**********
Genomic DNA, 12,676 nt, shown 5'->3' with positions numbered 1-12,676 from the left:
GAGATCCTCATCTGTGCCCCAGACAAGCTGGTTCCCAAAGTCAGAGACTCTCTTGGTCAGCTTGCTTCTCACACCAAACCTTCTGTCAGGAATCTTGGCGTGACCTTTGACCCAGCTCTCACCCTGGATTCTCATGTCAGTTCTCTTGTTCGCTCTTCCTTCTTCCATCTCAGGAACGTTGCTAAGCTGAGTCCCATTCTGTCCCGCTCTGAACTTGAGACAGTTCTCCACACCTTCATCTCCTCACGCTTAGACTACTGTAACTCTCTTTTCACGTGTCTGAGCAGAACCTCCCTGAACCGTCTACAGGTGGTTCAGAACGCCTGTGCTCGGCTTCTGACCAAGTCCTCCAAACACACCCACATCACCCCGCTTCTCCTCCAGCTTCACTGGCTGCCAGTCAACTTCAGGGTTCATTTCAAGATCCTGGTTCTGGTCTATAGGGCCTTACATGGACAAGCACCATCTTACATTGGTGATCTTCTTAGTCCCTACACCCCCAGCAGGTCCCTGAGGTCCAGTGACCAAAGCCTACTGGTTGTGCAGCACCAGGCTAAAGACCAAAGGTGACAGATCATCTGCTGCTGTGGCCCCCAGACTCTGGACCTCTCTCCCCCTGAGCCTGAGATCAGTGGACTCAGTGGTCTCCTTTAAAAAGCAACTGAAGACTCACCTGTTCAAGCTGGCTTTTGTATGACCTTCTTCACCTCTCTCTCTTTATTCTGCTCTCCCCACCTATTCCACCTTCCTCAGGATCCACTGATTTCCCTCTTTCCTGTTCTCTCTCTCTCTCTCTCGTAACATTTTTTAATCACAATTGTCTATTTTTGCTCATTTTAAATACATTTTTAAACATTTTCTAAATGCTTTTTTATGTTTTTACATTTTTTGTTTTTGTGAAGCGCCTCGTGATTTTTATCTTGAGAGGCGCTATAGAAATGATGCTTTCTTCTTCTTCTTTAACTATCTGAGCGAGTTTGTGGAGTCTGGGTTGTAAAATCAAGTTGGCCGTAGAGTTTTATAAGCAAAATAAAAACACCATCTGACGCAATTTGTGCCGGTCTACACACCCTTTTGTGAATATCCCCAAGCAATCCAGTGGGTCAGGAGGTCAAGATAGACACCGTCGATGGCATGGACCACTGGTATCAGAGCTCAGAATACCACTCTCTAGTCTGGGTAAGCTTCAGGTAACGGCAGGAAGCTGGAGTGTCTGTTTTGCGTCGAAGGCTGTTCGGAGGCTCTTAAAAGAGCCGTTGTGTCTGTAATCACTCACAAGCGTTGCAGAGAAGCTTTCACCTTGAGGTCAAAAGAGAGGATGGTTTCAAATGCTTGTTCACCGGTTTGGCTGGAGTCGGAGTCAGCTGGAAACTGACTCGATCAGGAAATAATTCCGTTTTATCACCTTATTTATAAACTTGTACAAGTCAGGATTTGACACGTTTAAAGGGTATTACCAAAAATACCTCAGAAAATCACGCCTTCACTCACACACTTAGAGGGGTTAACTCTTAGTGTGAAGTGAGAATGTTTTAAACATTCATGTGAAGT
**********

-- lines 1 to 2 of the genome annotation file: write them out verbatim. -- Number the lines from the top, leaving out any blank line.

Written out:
Genomic DNA, 12,676 nt, shown 5'->3' with positions numbered 1-12,676 from the left:
GAGATCCTCATCTGTGCCCCAGACAAGCTGGTTCCCAAAGTCAGAGACTCTCTTGGTCAGCTTGCTTCTCACACCAAACCTTCTGTCAGGAATCTTGGCGTGACCTTTGACCCAGCTCTCACCCTGGATTCTCATGTCAGTTCTCTTGTTCGCTCTTCCTTCTTCCATCTCAGGAACGTTGCTAAGCTGAGTCCCATTCTGTCCCGCTCTGAACTTGAGACAGTTCTCCACACCTTCATCTCCTCACGCTTAGACTACTGTAACTCTCTTTTCACGTGTCTGAGCAGAACCTCCCTGAACCGTCTACAGGTGGTTCAGAACGCCTGTGCTCGGCTTCTGACCAAGTCCTCCAAACACACCCACATCACCCCGCTTCTCCTCCAGCTTCACTGGCTGCCAGTCAACTTCAGGGTTCATTTCAAGATCCTGGTTCTGGTCTATAGGGCCTTACATGGACAAGCACCATCTTACATTGGTGATCTTCTTAGTCCCTACACCCCCAGCAGGTCCCTGAGGTCCAGTGACCAAAGCCTACTGGTTGTGCAGCACCAGGCTAAAGACCAAAGGTGACAGATCATCTGCTGCTGTGGCCCCCAGACTCTGGACCTCTCTCCCCCTGAGCCTGAGATCAGTGGACTCAGTGGTCTCCTTTAAAAAGCAACTGAAGACTCACCTGTTCAAGCTGGCTTTTGTATGACCTTCTTCACCTCTCTCTCTTTATTCTGCTCTCCCCACCTATTCCACCTTCCTCAGGATCCACTGATTTCCCTCTTTCCTGTTCTCTCTCTCTCTCTCTCGTAACATTTTTTAATCACAATTGTCTATTTTTGCTCATTTTAAATACATTTTTAAACATTTTCTAAATGCTTTTTTATGTTTTTACATTTTTTGTTTTTGTGAAGCGCCTCGTGATTTTTATCTTGAGAGGCGCTATAGAAATGATGCTTTCTTCTTCTTCTTTAACTATCTGAGCGAGTTTGTGGAGTCTGGGTTGTAAAATCAAGTTGGCCGTAGAGTTTTATAAGCAAAATAAAAACACCATCTGACGCAATTTGTGCCGGTCTACACACCCTTTTGTGAATATCCCCAAGCAATCCAGTGGGTCAGGAGGTCAAGATAGACACCGTCGATGGCATGGACCACTGGTATCAGAGCTCAGAATACCACTCTCTAGTCTGGGTAAGCTTCAGGTAACGGCAGGAAGCTGGAGTGTCTGTTTTGCGTCGAAGGCTGTTCGGAGGCTCTTAAAAGAGCCGTTGTGTCTGTAATCACTCACAAGCGTTGCAGAGAAGCTTTCACCTTGAGGTCAAAAGAGAGGATGGTTTCAAATGCTTGTTCACCGGTTTGGCTGGAGTCGGAGTCAGCTGGAAACTGACTCGATCAGGAAATAATTCCGTTTTATCACCTTATTTATAAACTTGTACAAGTCAGGATTTGACACGTTTAAAGGGTATTACCAAAAATACCTCAGAAAATCACGCCTTCACTCACACACTTAGAGGGGTTAACTCTTAGTGTGAAGTGAGAATGTTTTAAACATTCATGTGAAGT